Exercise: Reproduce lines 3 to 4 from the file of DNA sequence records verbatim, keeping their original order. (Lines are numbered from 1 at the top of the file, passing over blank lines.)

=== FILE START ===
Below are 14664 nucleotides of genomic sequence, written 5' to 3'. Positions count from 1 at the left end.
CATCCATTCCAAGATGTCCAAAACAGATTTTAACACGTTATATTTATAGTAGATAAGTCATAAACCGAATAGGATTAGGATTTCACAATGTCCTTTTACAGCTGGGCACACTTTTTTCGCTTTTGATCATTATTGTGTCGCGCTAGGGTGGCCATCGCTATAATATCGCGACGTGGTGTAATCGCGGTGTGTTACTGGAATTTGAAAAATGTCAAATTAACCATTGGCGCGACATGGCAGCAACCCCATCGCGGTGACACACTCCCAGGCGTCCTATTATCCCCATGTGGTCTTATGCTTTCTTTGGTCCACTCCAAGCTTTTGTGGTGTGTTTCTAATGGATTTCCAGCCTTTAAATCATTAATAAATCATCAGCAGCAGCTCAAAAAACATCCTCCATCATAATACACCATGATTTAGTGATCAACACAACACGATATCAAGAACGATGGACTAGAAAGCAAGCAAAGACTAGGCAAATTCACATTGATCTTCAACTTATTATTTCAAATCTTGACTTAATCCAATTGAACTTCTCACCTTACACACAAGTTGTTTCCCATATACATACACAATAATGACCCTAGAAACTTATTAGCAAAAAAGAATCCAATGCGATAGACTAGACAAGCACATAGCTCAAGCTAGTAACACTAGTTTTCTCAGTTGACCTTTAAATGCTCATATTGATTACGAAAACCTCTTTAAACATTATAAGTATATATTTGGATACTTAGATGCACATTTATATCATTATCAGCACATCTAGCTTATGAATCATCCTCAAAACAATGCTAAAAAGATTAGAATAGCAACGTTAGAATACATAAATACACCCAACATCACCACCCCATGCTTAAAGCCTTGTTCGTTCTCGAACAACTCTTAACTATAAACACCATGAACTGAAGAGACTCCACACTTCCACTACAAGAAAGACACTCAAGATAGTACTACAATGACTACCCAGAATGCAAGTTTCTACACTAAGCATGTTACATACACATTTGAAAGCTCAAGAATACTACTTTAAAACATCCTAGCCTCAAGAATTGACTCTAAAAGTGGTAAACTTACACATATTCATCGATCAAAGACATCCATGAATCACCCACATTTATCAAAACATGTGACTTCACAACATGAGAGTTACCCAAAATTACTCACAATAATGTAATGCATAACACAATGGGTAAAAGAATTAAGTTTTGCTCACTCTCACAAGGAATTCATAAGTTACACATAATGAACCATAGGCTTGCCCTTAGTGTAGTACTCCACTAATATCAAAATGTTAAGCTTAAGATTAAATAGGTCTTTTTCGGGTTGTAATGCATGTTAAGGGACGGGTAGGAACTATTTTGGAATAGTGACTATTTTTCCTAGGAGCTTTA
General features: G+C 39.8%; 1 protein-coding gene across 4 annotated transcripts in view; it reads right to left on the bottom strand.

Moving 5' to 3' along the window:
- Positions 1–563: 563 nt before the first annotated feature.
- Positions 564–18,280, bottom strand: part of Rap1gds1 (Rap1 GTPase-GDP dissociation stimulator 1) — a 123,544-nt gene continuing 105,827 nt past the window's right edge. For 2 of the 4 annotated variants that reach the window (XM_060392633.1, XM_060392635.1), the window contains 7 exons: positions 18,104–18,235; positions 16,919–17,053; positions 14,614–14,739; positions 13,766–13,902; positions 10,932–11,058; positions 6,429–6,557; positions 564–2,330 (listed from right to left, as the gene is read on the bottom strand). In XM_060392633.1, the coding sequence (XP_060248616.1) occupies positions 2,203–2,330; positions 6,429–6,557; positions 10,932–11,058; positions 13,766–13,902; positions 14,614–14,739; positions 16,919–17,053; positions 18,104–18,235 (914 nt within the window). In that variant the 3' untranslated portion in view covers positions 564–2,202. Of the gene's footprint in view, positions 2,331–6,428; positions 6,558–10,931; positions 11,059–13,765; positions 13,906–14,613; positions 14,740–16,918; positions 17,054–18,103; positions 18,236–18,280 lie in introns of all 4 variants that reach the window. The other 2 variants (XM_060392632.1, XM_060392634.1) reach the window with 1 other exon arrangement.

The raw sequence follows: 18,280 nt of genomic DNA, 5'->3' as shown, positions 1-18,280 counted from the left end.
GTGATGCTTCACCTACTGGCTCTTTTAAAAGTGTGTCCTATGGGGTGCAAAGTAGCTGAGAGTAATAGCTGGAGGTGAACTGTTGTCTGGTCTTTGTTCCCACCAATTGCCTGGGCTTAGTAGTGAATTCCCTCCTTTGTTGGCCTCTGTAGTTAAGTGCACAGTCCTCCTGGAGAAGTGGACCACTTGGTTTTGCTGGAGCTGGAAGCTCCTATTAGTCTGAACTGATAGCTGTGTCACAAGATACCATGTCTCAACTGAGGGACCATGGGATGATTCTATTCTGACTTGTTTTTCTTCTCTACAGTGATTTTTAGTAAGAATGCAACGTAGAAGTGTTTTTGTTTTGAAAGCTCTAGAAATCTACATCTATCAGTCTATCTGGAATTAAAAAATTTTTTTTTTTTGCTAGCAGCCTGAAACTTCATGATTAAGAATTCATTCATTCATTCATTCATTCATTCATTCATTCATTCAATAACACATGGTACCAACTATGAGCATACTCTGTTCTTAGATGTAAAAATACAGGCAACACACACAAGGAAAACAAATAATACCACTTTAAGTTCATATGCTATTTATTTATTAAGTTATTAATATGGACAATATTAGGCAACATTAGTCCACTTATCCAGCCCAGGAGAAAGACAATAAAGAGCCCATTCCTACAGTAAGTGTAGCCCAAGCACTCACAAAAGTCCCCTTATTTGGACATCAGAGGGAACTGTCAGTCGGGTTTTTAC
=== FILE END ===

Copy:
General features: G+C 39.8%; 1 protein-coding gene across 4 annotated transcripts in view; it reads right to left on the bottom strand.

Moving 5' to 3' along the window: